Washington University Law Review
The Supreme Court decision in Halliburton Co. v. Erica P. John Fund, Inc., 134 S. Ct. 2398 (2014), reaffirmed the availability of the fraud-on-the-market presumption of “reliance” for purposes of a Rule 10b-5 class certification. At the same time, the Court held that defendants could rebut the presumption if they could provide “direct evidence” that the alleged misrepresentations did not in fact impact the price of the security (i.e., a lack of price impact). In this Article we discuss various issues that have arisen in lower court rulings that have addressed Halliburton price impact arguments. These issues include the relationship between materiality and price impact, the distinction between hypothetical versus actual changes in the total mix of information made available to the market, the use of event studies, and some lower courts’ refusal to consider certain types of economic evidence in the context of price impact arguments.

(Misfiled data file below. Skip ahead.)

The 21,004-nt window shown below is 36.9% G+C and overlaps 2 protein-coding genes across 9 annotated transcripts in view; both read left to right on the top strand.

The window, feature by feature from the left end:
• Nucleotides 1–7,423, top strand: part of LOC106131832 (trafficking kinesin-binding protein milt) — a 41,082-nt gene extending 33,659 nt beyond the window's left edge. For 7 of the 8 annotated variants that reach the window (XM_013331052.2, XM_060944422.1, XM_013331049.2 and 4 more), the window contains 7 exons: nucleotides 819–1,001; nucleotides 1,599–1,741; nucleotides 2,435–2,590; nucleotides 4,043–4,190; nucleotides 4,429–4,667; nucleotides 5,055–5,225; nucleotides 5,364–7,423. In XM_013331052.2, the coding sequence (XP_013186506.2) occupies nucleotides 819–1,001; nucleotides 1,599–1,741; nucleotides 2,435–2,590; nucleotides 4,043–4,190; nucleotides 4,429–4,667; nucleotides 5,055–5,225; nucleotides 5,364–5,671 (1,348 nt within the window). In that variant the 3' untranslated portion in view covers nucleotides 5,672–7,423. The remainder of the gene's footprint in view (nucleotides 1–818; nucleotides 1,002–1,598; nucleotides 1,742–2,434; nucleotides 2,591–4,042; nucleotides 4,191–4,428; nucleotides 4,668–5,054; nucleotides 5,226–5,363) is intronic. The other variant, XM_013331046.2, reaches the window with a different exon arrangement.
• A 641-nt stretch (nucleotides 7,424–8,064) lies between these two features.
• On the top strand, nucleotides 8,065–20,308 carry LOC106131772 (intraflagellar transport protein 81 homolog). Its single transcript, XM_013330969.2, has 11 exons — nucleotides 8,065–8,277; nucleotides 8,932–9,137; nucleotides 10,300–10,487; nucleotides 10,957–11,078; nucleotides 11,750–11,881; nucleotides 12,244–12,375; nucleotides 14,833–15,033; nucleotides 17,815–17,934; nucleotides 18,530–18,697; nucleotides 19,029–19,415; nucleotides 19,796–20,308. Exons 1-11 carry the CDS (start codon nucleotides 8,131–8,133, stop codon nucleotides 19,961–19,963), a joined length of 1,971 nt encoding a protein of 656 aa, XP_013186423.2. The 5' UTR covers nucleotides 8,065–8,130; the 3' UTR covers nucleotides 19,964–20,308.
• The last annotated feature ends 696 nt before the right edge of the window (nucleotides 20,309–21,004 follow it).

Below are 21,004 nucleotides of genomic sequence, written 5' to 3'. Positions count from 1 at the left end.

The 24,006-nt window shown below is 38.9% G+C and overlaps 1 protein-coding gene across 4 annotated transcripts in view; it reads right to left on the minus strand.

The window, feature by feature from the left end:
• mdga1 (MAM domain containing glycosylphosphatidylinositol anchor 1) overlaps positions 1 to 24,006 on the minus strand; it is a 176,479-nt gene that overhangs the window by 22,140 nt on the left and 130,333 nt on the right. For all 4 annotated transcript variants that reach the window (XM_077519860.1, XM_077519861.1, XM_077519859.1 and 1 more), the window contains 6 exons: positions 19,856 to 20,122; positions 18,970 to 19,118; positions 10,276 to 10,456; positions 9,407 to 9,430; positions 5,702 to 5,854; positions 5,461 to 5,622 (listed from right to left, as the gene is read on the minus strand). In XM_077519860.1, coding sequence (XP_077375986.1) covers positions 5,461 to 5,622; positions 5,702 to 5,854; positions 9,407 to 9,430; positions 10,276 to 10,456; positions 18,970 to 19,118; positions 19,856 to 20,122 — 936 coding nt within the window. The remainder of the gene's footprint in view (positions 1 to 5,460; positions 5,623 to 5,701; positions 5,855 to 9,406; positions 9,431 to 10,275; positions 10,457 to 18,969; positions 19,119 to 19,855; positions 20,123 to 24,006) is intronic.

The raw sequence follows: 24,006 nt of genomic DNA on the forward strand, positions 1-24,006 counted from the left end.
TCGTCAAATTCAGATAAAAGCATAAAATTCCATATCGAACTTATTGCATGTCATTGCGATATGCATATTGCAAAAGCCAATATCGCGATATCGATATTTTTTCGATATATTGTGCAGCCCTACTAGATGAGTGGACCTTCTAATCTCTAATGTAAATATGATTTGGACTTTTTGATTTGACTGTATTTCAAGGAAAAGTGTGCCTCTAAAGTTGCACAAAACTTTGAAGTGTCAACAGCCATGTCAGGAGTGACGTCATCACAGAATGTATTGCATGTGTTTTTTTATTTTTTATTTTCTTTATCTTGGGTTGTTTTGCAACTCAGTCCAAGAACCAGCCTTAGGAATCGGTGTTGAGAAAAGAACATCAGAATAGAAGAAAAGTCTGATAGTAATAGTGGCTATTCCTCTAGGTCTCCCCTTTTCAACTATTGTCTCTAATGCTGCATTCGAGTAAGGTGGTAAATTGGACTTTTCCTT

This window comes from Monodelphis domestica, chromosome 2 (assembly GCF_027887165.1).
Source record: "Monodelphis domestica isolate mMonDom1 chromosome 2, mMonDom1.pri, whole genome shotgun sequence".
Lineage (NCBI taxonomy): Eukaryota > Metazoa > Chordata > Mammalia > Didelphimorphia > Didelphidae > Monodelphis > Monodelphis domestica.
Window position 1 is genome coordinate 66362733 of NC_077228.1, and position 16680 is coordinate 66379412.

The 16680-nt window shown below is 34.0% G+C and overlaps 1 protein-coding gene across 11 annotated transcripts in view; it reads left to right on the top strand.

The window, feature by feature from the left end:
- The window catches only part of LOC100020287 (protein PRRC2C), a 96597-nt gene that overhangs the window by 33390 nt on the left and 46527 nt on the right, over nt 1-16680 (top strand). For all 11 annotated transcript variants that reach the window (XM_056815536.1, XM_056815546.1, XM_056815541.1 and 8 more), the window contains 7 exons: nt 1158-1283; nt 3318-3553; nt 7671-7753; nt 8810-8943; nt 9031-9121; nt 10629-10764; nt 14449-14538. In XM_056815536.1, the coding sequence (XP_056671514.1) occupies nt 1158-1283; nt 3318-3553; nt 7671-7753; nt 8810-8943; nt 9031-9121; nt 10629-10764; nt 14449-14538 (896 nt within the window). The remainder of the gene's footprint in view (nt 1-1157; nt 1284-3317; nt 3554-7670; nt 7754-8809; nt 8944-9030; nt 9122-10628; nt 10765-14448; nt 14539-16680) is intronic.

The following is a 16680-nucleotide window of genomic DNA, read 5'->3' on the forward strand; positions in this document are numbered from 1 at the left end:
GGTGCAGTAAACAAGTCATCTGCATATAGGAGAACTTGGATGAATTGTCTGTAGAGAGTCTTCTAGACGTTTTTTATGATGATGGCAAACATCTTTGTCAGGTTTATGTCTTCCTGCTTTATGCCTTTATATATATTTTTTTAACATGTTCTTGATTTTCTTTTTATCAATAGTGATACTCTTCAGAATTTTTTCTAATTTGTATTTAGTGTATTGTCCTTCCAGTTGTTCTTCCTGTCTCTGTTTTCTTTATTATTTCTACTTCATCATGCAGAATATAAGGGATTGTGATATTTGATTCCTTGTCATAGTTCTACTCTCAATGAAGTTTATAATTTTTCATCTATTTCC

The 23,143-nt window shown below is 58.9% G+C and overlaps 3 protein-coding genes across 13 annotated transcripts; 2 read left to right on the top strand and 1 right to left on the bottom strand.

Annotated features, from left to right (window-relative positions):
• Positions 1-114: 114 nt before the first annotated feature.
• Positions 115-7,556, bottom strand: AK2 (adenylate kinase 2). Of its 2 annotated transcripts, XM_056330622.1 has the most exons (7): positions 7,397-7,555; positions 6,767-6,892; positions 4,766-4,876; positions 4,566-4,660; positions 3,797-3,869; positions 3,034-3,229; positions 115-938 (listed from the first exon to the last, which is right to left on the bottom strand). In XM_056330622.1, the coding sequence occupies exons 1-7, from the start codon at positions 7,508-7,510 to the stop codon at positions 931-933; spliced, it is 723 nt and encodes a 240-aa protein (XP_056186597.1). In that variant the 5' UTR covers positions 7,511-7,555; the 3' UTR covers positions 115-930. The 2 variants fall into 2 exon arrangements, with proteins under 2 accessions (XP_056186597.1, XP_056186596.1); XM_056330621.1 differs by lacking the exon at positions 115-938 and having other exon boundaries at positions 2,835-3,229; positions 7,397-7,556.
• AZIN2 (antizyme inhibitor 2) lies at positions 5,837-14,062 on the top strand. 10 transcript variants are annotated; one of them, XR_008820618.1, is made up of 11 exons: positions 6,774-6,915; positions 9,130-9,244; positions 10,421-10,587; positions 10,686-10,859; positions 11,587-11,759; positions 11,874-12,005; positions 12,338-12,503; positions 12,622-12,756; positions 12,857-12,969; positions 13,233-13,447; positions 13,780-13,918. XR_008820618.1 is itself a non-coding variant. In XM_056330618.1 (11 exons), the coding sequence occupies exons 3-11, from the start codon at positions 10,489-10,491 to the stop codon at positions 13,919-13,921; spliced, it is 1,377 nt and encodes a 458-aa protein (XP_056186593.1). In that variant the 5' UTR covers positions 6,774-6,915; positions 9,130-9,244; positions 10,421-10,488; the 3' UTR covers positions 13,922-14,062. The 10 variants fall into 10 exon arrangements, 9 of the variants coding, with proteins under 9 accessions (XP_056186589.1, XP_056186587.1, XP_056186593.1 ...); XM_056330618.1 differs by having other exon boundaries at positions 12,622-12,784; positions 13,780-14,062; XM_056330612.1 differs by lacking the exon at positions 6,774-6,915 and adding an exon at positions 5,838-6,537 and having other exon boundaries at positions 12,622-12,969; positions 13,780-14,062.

Allen Ferrell and Andrew Roper,
Price Impact, Materiality, and Halliburton II,
93 Wash. U. L. Rev. 553
Available at: http://openscholarship.wustl.edu/law_lawreview/vol93/iss2/14